Colic, defined as abdominal pain in horses, is a condition that ranges from mild discomfort to severe, life-threatening situations. In foals, colic presents unique challenges and concerns, due to their physiology and development.

Colic in foals can be challenging to diagnose, as there are numerous potential causes that a veterinarian must assess. Veterinarians use a combination of physical examination, X-rays, ultrasound, and other diagnostic tests to identify the cause of colic, and to determine the possible treatment options.

Many causes of colic in foals have a good prognosis with early recognition and treatment. This article aims to provide a comprehensive overview of colic in foals, covering its causes, symptoms, diagnosis, treatment, and prevention strategies.

Colic in Foals

Colic is a complex and potentially serious condition characterized by abdominal pain and discomfort. It is not a disease in itself but rather a symptom or clinical sign of an underlying issue in the horse’s abdomen, usually involving the gastrointestinal system.

Colic in foals presents slightly different than in adults. Foals are less likely to show traditional symptoms such as kicking or biting at the abdomen, rolling excessively, or the Flehmen response.

The main symptoms of colic in foals include: [1][2]

  • Drooling and/or teeth grinding
  • Laying on their back for long periods, particularly after nursing
  • Dog-sitting
  • Lack of interest in nursing
  • Diarrhea
  • Reduced appetite
  • A distended abdomen
  • Straining or difficulty defecating
  • Elevated heart rate and respiratory rate

Causes of Colic in Foals

The causes of colic in foals can be multifaceted and sometimes differ from those in adult horses. Common causes include:

  • Digestive Tract Obstructions: These can be due to meconium impaction in newborns or other blockages in older foals.
  • Gastrointestinal Malformations: Congenital issues like atresia ani or intestinal torsions can lead to colic symptoms.
  • Infections: Gastrointestinal infections, such as clostridial enterocolitis or viral infections, can cause colic.
  • Ulcers: Gastric ulcers are relatively common in foals and can lead to colic.
  • Parasitic Infestations: As foals age, they become more exposed to parasites, which can cause gastrointestinal distress. Strongyloides larvae can be passed in the dam’s milk.
  • Dietary Issues: Improper feeding practices, including overfeeding, can disrupt a foal’s delicate digestive system.

The management of colic varies based on the underlying cause and the severity of the condition. In the following sections, we will delve deeper into some of the common causes of colic, and discuss risk factors, diagnosis and treatment.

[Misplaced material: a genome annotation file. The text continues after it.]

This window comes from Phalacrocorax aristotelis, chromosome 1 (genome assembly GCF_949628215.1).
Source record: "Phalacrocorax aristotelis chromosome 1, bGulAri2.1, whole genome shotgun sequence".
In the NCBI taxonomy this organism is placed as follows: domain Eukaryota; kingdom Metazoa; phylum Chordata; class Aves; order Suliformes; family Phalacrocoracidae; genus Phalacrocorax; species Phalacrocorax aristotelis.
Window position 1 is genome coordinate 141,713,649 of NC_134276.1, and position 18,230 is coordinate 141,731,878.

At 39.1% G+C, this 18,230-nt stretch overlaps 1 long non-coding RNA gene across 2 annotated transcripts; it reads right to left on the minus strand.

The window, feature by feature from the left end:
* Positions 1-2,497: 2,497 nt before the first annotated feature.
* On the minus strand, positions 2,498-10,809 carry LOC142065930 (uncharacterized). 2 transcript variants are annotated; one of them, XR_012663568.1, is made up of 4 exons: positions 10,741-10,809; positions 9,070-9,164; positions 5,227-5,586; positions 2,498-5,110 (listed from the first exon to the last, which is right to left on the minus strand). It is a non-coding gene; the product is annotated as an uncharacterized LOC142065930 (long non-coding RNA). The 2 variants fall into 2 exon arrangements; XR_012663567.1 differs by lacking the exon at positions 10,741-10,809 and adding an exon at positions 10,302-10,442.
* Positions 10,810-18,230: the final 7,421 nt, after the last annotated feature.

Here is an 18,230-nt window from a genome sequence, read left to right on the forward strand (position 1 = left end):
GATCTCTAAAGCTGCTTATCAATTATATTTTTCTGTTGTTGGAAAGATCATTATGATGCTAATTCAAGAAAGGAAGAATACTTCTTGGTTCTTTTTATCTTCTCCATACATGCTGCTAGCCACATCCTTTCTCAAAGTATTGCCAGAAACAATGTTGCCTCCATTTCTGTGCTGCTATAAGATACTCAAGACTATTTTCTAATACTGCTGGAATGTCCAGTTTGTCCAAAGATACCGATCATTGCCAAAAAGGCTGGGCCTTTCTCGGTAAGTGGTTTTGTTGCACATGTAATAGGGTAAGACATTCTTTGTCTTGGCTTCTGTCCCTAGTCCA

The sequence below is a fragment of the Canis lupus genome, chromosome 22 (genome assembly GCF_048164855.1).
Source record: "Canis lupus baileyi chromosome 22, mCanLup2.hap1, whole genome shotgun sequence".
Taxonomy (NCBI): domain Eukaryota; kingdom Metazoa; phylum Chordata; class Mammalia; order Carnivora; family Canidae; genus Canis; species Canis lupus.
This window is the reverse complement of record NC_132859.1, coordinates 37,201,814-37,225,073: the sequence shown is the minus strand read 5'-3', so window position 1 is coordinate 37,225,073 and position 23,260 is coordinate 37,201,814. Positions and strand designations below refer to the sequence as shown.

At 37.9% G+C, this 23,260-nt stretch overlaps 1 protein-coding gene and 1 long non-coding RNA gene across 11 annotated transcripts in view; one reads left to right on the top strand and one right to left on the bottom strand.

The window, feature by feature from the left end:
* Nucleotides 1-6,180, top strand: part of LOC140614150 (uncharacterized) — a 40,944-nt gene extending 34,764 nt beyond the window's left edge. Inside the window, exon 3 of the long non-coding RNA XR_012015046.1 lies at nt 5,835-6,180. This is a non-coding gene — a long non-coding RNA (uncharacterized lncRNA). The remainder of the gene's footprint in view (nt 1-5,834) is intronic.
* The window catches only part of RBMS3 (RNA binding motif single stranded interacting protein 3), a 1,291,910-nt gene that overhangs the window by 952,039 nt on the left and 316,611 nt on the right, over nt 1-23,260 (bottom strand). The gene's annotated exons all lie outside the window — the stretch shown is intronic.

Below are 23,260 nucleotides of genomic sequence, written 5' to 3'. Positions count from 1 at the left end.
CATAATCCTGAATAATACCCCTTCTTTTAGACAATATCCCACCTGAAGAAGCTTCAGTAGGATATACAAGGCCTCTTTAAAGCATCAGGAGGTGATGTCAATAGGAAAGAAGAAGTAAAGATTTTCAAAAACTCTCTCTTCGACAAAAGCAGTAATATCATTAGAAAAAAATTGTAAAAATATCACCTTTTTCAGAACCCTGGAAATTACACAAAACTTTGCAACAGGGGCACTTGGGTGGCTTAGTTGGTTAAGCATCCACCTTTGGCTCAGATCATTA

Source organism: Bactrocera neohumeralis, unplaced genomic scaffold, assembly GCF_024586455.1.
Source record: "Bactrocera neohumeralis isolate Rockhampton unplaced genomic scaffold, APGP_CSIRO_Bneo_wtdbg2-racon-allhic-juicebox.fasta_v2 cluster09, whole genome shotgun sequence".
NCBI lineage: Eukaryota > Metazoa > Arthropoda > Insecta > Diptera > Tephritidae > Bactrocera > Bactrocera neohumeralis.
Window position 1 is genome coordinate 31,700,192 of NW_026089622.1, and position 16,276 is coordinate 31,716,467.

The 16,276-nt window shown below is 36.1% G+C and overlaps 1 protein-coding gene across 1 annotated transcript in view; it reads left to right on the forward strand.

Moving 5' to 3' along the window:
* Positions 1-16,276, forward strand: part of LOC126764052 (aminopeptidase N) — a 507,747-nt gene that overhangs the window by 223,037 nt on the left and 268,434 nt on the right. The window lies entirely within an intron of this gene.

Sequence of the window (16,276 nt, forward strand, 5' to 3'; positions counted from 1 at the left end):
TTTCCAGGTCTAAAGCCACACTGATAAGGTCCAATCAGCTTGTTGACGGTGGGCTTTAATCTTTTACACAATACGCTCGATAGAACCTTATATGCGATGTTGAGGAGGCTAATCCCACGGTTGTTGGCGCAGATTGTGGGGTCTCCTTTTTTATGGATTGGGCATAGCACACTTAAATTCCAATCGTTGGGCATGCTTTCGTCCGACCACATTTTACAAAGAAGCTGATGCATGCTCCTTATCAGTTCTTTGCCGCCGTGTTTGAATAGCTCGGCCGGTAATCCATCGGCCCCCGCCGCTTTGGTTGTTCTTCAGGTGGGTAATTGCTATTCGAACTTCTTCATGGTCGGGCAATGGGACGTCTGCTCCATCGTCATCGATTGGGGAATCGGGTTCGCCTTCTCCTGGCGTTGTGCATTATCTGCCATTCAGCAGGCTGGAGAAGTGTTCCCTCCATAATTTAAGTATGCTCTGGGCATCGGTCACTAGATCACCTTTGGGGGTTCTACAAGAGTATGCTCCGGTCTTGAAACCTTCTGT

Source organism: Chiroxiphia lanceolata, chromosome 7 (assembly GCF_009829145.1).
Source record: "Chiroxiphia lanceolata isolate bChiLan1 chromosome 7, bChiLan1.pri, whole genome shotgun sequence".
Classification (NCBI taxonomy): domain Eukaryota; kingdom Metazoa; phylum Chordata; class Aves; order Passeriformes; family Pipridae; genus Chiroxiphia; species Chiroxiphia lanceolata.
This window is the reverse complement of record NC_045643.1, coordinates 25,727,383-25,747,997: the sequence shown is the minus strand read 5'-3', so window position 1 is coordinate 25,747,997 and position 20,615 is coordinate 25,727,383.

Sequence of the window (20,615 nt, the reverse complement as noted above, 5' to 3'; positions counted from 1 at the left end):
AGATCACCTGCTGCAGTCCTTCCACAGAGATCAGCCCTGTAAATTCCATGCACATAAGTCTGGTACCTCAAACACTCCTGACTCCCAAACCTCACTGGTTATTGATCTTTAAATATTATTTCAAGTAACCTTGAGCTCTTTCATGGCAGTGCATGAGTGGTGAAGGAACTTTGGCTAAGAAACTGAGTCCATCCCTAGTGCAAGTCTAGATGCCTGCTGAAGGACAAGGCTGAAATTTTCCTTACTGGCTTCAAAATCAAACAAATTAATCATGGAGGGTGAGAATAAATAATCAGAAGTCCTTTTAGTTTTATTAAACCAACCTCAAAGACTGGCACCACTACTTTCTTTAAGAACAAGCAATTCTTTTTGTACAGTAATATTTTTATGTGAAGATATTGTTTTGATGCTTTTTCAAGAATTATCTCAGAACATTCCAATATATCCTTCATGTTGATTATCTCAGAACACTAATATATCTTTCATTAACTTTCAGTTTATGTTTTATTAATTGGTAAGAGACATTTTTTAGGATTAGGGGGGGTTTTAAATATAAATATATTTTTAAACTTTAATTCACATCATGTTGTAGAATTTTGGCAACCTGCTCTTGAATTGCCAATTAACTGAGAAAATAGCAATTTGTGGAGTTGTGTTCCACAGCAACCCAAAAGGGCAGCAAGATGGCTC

Meconium Impaction

Meconium impaction is a frequent cause of colic in newborn foals, most commonly occurring in foals between 1 and 2 days old. [1][3] Meconium is the first feces of the foal, and consists primarily of intestinal secretions and cellular debris that accumulate while the foal is in utero. [1]

Normally, meconium passes within the first few hours after birth, and is black or dark green in colour, with a firm consistency. [1][2] If the foal does not pass the meconium normally, it can block the intestinal tract and prevent the flow of contents.

The accumulation of intestinal contents results in severe abdominal distention and pain for the foal. Some foals may posture as if they are urinating, as they strain to pass their meconium. [1]

Risk Factors

Male foals have a higher risk of meconium impaction compared to females. [2] The exact reason for this is unknown, but it may be related to the smaller pelvic size in males. [2]

Other risk factors for impaction colic in foals include: [4]

Diagnosis

Diagnosis of meconium impaction involves digital examination of the rectum. In this procedure the veterinarian gently inserts a gloved finger into the foal’s rectum to palpate for any hard masses of meconium.

If the meconium is not palpable, the veterinarian may need ultrasound or X-rays of the abdomen to identify the meconium mass.

Treatment

Treatment typically involves an enema of mild soap and water, to loosen the meconium and allow it to pass freely. [1] Commercially available enemas for humans are not recommended as they can result in phosphate toxicity in foals if used multiple times. [1]

If the foal does not respond to multiple enemas, more advanced treatment such as acetylcysteine enemas or surgical intervention may be necessary. [1][4][5]

Treating foals with enemas can be risky, as aggressive or repeated enema administration can cause irritation or injury to the rectum. [2] In severe cases, the rectum may rupture, releasing intestinal contents into the abdomen. [2]<